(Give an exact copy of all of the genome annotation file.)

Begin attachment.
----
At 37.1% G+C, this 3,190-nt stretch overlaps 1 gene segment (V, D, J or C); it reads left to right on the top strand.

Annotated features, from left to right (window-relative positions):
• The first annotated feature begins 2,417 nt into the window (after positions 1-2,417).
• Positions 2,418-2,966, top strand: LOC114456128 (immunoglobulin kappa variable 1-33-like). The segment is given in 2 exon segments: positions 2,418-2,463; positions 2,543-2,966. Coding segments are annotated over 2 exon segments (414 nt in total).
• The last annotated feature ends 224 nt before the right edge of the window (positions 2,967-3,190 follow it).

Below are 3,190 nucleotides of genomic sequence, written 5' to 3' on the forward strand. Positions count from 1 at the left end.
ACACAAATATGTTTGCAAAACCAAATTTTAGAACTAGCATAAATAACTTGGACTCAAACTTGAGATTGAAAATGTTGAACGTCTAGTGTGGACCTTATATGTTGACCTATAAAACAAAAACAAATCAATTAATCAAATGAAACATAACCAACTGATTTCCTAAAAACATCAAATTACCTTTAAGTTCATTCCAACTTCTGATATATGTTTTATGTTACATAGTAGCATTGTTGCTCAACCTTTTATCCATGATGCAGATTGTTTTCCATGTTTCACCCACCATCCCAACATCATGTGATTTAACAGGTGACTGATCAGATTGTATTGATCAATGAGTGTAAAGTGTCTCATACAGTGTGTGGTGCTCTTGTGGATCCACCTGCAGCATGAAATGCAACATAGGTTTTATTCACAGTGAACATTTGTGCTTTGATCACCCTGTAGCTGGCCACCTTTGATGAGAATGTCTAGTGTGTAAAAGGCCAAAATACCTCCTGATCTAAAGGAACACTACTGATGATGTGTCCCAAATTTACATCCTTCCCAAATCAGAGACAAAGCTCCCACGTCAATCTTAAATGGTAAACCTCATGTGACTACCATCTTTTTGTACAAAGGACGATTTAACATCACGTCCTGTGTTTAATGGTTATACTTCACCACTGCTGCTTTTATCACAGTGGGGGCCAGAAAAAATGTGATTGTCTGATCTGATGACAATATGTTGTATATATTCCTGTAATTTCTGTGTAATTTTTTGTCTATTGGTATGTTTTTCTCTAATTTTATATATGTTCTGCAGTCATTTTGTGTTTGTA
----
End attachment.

At 37.1% G+C, this 3,190-nt stretch overlaps 1 gene segment (V, D, J or C); it reads left to right on the top strand.

Annotated features, from left to right (window-relative positions):
• The first annotated feature begins 2,417 nt into the window (after positions 1-2,417).
• Positions 2,418-2,966, top strand: LOC114456128 (immunoglobulin kappa variable 1-33-like). The segment is given in 2 exon segments: positions 2,418-2,463; positions 2,543-2,966. Coding segments are annotated over 2 exon segments (414 nt in total).
• The last annotated feature ends 224 nt before the right edge of the window (positions 2,967-3,190 follow it).

Below are 3,190 nucleotides of genomic sequence, written 5' to 3' on the forward strand. Positions count from 1 at the left end.
ACACAAATATGTTTGCAAAACCAAATTTTAGAACTAGCATAAATAACTTGGACTCAAACTTGAGATTGAAAATGTTGAACGTCTAGTGTGGACCTTATATGTTGACCTATAAAACAAAAACAAATCAATTAATCAAATGAAACATAACCAACTGATTTCCTAAAAACATCAAATTACCTTTAAGTTCATTCCAACTTCTGATATATGTTTTATGTTACATAGTAGCATTGTTGCTCAACCTTTTATCCATGATGCAGATTGTTTTCCATGTTTCACCCACCATCCCAACATCATGTGATTTAACAGGTGACTGATCAGATTGTATTGATCAATGAGTGTAAAGTGTCTCATACAGTGTGTGGTGCTCTTGTGGATCCACCTGCAGCATGAAATGCAACATAGGTTTTATTCACAGTGAACATTTGTGCTTTGATCACCCTGTAGCTGGCCACCTTTGATGAGAATGTCTAGTGTGTAAAAGGCCAAAATACCTCCTGATCTAAAGGAACACTACTGATGATGTGTCCCAAATTTACATCCTTCCCAAATCAGAGACAAAGCTCCCACGTCAATCTTAAATGGTAAACCTCATGTGACTACCATCTTTTTGTACAAAGGACGATTTAACATCACGTCCTGTGTTTAATGGTTATACTTCACCACTGCTGCTTTTATCACAGTGGGGGCCAGAAAAAATGTGATTGTCTGATCTGATGACAATATGTTGTATATATTCCTGTAATTTCTGTGTAATTTTTTGTCTATTGGTATGTTTTTCTCTAATTTTATATATGTTCTGCAGTCATTTTGTGTTTGTA